Tuesday, October 4, 2011

a long slow swim

Seemingly random, uneventful moments from childhood can attach to your soul like cellophane to wet fingers.  For me, one of those odd sticky memories is the time spent nosed pressed to the front of the vending machine in the basement hallway at the Deseret Gym. Not wet blue memory of the pool where I officially learned to swim. Or the slippery cold ladder rising to the high dive I braved to jump from. Or even the locker room packed with white wrinkled wandering old ladies & their strange weathering boobs.  It is the vending machine. 

I haven't thought about it for a long time but last night at swim Beach standing before the vending machine her amazed little smile that I would let her get something, anything she wanted. You would have thought I offered her the whole world. 
Suddenly I am seven years old again holding a handful of precious coins in my pucked little fingers, starving, wet hair sticking to my face, choosing for myself a treasure wrapped in plastic.  Disadvantaged, the youngest of three girls or if I wasn't with my sisters the less street smart of three friends, either way I always picked wrong.  Some other's pick was bigger or lasted longer, sweeter or had more pieces. 
Until one day when on accident I picked something exotic: barbecue potatoes chips.  I remember how each one was so spicy to my wonder-bread-corn-is-a-vegetable-if-not-then-potatoes-are-mouth.  In the backseat of a Buick Station Wagon the small bag seemed endless lasting the whole ride home.  I was sure I was the smarted kid alive. 

Childhood is such a crack up.  But it is also haunting; it floats through common threads of a family. Childhood lays a foundation for life, for a lifetime.  That is a big responsibility to shoulder. History has a big shadow and wears big shoes.  Can I ever hope to give my children half the childhood I had?  I wonder.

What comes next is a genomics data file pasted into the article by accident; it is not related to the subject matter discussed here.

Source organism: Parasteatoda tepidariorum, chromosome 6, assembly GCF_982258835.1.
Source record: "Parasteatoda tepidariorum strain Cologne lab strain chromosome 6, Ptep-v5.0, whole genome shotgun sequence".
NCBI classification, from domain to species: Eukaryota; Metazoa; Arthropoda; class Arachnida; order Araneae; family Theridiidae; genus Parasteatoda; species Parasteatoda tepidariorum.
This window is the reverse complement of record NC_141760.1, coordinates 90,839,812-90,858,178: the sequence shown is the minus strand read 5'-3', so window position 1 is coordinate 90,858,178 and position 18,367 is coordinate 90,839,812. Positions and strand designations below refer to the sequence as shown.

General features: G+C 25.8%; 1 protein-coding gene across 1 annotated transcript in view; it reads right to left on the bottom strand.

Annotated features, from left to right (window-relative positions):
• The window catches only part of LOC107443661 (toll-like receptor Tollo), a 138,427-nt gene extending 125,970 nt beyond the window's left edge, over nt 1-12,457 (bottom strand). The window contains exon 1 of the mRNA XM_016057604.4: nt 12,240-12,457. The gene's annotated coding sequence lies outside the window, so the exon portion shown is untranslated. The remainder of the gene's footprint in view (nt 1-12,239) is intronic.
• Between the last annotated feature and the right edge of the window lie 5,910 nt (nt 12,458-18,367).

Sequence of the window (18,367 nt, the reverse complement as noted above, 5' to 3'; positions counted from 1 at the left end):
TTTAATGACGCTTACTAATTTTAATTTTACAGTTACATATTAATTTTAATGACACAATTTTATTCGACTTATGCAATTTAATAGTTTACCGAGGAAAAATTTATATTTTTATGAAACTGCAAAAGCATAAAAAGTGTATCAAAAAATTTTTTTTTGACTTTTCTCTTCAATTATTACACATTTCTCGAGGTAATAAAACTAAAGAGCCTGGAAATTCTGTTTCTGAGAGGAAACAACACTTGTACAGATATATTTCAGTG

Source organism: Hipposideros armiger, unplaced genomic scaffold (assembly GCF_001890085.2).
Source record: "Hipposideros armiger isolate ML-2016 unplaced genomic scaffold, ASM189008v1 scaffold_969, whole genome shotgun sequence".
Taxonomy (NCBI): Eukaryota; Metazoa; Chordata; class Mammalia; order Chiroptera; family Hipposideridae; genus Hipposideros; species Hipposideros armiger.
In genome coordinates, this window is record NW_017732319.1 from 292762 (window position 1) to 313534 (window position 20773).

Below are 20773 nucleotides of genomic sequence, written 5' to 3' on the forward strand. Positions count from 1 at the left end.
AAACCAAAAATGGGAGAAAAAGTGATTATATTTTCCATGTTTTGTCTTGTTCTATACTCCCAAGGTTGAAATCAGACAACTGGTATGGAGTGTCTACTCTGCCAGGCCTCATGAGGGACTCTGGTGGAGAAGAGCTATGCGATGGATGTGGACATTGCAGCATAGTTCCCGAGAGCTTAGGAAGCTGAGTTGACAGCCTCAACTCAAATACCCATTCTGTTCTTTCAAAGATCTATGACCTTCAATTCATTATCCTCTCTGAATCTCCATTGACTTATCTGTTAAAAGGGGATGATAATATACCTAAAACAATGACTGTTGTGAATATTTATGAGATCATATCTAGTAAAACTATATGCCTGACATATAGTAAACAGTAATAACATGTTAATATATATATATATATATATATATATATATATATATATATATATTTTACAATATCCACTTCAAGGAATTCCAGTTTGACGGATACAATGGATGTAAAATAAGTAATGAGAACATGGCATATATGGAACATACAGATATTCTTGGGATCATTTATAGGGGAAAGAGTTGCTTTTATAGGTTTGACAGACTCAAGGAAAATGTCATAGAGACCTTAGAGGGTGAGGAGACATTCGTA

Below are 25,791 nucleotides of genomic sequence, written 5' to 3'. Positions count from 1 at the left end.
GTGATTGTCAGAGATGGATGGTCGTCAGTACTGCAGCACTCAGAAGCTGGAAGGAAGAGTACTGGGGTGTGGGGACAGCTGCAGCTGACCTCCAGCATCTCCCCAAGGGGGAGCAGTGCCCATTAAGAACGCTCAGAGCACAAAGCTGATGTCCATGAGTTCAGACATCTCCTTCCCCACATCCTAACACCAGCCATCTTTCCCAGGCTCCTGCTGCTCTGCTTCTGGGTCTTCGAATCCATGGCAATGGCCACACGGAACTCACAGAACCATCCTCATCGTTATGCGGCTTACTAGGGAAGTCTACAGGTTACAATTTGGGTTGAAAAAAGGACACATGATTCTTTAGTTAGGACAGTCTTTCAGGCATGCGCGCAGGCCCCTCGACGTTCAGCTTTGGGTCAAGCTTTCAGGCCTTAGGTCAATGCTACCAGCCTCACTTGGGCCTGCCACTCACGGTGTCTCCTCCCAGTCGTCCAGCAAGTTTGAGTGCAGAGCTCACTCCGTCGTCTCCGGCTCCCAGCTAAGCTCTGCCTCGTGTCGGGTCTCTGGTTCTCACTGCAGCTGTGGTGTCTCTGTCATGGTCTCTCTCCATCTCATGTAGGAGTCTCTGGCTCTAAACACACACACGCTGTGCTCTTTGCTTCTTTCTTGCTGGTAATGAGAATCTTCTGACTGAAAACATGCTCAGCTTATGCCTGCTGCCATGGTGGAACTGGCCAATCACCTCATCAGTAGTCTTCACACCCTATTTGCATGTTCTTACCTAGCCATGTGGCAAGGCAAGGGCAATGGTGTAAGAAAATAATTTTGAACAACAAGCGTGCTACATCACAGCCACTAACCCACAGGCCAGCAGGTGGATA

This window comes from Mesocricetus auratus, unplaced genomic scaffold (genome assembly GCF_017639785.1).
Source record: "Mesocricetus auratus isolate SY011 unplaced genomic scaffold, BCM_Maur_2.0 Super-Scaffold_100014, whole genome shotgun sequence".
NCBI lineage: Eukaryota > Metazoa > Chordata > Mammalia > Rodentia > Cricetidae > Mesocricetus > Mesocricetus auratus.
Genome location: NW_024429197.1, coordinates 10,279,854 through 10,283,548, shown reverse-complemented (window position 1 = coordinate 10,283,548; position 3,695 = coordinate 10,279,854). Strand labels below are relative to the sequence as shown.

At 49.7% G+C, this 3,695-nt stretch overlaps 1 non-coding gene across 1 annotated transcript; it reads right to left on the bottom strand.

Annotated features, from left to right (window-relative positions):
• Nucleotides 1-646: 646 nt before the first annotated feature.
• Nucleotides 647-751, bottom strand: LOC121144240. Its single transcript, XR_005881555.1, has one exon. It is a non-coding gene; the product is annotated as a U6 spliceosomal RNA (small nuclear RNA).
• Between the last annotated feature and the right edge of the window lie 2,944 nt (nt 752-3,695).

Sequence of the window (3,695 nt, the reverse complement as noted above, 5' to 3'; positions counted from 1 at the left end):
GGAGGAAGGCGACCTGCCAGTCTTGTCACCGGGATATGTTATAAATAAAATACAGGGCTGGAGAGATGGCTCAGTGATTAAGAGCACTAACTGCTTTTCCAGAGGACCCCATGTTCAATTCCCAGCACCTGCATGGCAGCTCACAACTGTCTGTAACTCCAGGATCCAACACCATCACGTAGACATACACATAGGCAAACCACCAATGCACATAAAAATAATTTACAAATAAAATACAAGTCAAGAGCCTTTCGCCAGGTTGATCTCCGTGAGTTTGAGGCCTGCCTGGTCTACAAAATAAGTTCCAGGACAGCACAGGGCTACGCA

As Beach's 8th birthday approaches I see us writing the ending to yet another chapter of her life.  In the blink of a decade she will be 18. 
What lies beyond the green grass of 7?  I remember wanting her big sister Alexis to grow up.  I wanted to see what she would be.  I was a young parent only looking forward.  Twenty-one years of parenting later I am an old parent, looking forward, looking back, and every now & again looking up to question & down to swear.
Am I doing a good job?       

As Beach and I read Mrs. Piggle Wiggle's books, books my mother read to me, and she holds Emily, my doll made by my mother, I know I am at least on the right track.
I just have to pause to wonder, hungry & excited for all the possibilities at hand, nose pressed against the glass, what will she choose?    


  1. I love that you still have that doll, that reminds me so much of mom when we were growing up. Time passes so fast, I can't believe that the babies we had together are now seniors and that your baby is 7, hold onto her tightly and enjoy every minute. xoxo

  2. Oh I love this, Misty. I love to drink in language, love that some words are pure poetry—and your words are that. They are beautiful. I can see you against that glass. See Beach, poised. You watching, looking forward, back, all around. It's all held here. Thank you :)